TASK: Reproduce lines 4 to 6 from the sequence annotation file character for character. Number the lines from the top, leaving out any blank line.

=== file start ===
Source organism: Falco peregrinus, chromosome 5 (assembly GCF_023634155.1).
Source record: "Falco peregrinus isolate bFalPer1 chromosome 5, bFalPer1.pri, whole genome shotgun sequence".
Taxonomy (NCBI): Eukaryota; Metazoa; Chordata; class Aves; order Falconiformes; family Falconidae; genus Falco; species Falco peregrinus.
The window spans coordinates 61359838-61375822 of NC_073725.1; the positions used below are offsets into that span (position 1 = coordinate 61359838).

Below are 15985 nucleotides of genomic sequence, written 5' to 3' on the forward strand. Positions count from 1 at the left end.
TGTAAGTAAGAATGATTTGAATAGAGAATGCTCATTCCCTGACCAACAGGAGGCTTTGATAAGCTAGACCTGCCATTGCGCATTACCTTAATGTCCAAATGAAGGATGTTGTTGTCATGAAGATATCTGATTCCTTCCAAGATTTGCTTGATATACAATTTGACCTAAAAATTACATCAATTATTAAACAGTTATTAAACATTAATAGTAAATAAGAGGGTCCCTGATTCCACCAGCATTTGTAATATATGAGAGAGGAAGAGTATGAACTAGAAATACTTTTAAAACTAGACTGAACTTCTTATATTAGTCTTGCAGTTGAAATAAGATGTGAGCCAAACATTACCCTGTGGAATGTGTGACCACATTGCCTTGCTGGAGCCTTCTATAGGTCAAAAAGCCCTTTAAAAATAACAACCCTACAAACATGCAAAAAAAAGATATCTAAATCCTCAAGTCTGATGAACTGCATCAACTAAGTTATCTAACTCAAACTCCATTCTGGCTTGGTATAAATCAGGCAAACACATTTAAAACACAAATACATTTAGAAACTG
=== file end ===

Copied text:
The window spans coordinates 61359838-61375822 of NC_073725.1; the positions used below are offsets into that span (position 1 = coordinate 61359838).

Below are 15985 nucleotides of genomic sequence, written 5' to 3' on the forward strand. Positions count from 1 at the left end.
TGTAAGTAAGAATGATTTGAATAGAGAATGCTCATTCCCTGACCAACAGGAGGCTTTGATAAGCTAGACCTGCCATTGCGCATTACCTTAATGTCCAAATGAAGGATGTTGTTGTCATGAAGATATCTGATTCCTTCCAAGATTTGCTTGATATACAATTTGACCTAAAAATTACATCAATTATTAAACAGTTATTAAACATTAATAGTAAATAAGAGGGTCCCTGATTCCACCAGCATTTGTAATATATGAGAGAGGAAGAGTATGAACTAGAAATACTTTTAAAACTAGACTGAACTTCTTATATTAGTCTTGCAGTTGAAATAAGATGTGAGCCAAACATTACCCTGTGGAATGTGTGACCACATTGCCTTGCTGGAGCCTTCTATAGGTCAAAAAGCCCTTTAAAAATAACAACCCTACAAACATGCAAAAAAAAGATATCTAAATCCTCAAGTCTGATGAACTGCATCAACTAAGTTATCTAACTCAAACTCCATTCTGGCTTGGTATAAATCAGGCAAACACATTTAAAACACAAATACATTTAGAAACTG